The Record that Brock in 1977 was the career stolen base leader title. The back of the card states that it was Ty Cobb’s record of 892 steals that Brock passed. Actually, it was Billy Hamilton’s mark of 912 that led all of baseball. Brock finished the ’77 campaign with 900 steals which would have put him in second place all time behind Hamilton. Brock stole 35 bases in 1977 and was still among the base stealing elite even though he was far past his prime and the years where he stole a then record 118 bases. That mark was set in 1974 which was the 8th year in which he paced the National League in steals. That was also the final year he would do so, in 1975 he stole less than half that, but still finished with a very impressive 56, which was good for third place in the NL behind Joe Morgan and the league’s leader Davey Lopes who swiped 77. Lou Brock would play two more seasons with the Cardinals before he retired at the age of 40 following the 1979 season. Brock went out on top, having a superb year in ’79 batting .304 with 21 steals. That gave Brock 938 steals in his career which actually was the record. This mark stood under Rickey Henderson came along to set base paths on fire. Henderson is the current career leader with 1,406. To give you an idea of how safe that record is, Juan Pierre is the active leader in steals with 459 steals. Lou Brock is pretty safe to remain 2nd place of All-Time for a long time as well. Brock was inducted into the National Baseball Hall of Fame in Cooperstown, New York in 1985. He was a 6-time All Star, 8 time Stolen Base Leader, and during his career he had paced the league in runs, doubles, triples and at bats. He won two World Series rings with the Cards, in 1964 and 1967. In the World Series he had a .391 batting average with 4 homeruns and 14 stolen bases. Even though he wasn’t a legitimate record breaker in 1977, he did eventually break the mark set by Hamilton and held onto to it for many years. It was a great choice by Topps for card #1. Although they did use two different poses/pics for this card and his regular player card, #170 in the set, both cards are spring training portraits. I wanna see a base stealing card of the greatest base stealer of all time. That there is a ball drop Topps. That and prematurely calling him the career base stealing leader and completely forgetting about Hall of Famer Billy Hamilton. That said, this is the first card in my favorite set, one down, 725 to go. Thanks for reading and I hope that you all enjoy the ride…Since this is a totally new undertaking for me, I am nervous and lack confidence. I love this set so much and I know that my posts will not do it the proper justice. I hope that you will follow and read this blog anyway and trust that I will get better as time goes on... I love this card as a lead-off in the set, but there alot of funny things you can say about a legendary base stealing Hall of Famer.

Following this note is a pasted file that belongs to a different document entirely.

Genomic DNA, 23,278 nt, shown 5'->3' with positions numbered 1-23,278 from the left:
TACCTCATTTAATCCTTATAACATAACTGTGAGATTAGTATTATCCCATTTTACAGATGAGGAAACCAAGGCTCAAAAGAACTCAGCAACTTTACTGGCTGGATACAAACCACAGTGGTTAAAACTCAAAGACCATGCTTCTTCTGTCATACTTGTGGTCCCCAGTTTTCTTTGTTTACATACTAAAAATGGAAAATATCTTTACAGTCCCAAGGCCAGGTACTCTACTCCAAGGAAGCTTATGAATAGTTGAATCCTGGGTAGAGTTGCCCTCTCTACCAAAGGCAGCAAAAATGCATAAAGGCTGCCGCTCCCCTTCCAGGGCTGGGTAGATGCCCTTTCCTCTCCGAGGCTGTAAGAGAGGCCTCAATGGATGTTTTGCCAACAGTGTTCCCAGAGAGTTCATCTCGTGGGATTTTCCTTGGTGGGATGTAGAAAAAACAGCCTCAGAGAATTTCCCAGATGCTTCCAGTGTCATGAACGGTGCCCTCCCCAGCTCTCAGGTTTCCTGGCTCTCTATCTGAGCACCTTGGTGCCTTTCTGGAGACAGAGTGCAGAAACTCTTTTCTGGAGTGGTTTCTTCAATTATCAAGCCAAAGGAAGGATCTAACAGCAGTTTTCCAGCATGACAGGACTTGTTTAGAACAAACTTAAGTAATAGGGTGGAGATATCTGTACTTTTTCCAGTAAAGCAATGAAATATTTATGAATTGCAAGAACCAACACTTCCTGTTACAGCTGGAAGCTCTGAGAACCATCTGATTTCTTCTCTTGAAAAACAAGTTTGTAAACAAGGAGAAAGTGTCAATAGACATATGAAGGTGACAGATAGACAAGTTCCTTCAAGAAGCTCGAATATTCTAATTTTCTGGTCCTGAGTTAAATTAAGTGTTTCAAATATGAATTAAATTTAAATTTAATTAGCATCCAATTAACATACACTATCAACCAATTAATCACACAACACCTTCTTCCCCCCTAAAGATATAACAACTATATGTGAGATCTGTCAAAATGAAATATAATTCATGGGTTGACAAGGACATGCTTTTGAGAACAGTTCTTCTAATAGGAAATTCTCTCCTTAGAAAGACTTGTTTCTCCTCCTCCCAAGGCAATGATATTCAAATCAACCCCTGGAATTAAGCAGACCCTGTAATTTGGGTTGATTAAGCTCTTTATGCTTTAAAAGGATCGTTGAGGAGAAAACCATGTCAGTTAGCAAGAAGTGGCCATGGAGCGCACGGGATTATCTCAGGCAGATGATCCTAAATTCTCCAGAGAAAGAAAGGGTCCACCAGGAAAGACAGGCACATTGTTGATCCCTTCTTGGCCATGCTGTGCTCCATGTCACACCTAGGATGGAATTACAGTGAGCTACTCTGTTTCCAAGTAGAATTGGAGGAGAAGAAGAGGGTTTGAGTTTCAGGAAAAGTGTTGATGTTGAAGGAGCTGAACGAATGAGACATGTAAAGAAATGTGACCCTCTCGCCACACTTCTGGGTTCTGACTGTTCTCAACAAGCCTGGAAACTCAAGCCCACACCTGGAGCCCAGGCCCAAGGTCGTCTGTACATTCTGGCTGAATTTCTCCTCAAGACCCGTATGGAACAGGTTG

Wednesday, October 14, 2009

Coming Soon!!!

I have literally been working on this set for over 30 years! Granted I took a decade or two off, but it is nearly done and I am lovin' it! The hair, the uniforms, the names, the mutton chops-the 70's were so bad, but oh so good! If you have seen my other blog, The Collective Troll, you know that I have been boring my readers (both of them) while gushing on and on about this awesome set. The 1978 Topps Baseball set is far too awesome to be just an occasional topic on another blog-no, it demands more attention than that. I will begin this journey on Wednesday 10/21/2009 (or maybe sooner) and I will cover 5 cards a week for the next 3 years until all 726 cards have been given their proper attention. Thanks for reading! Enjoy!!!!!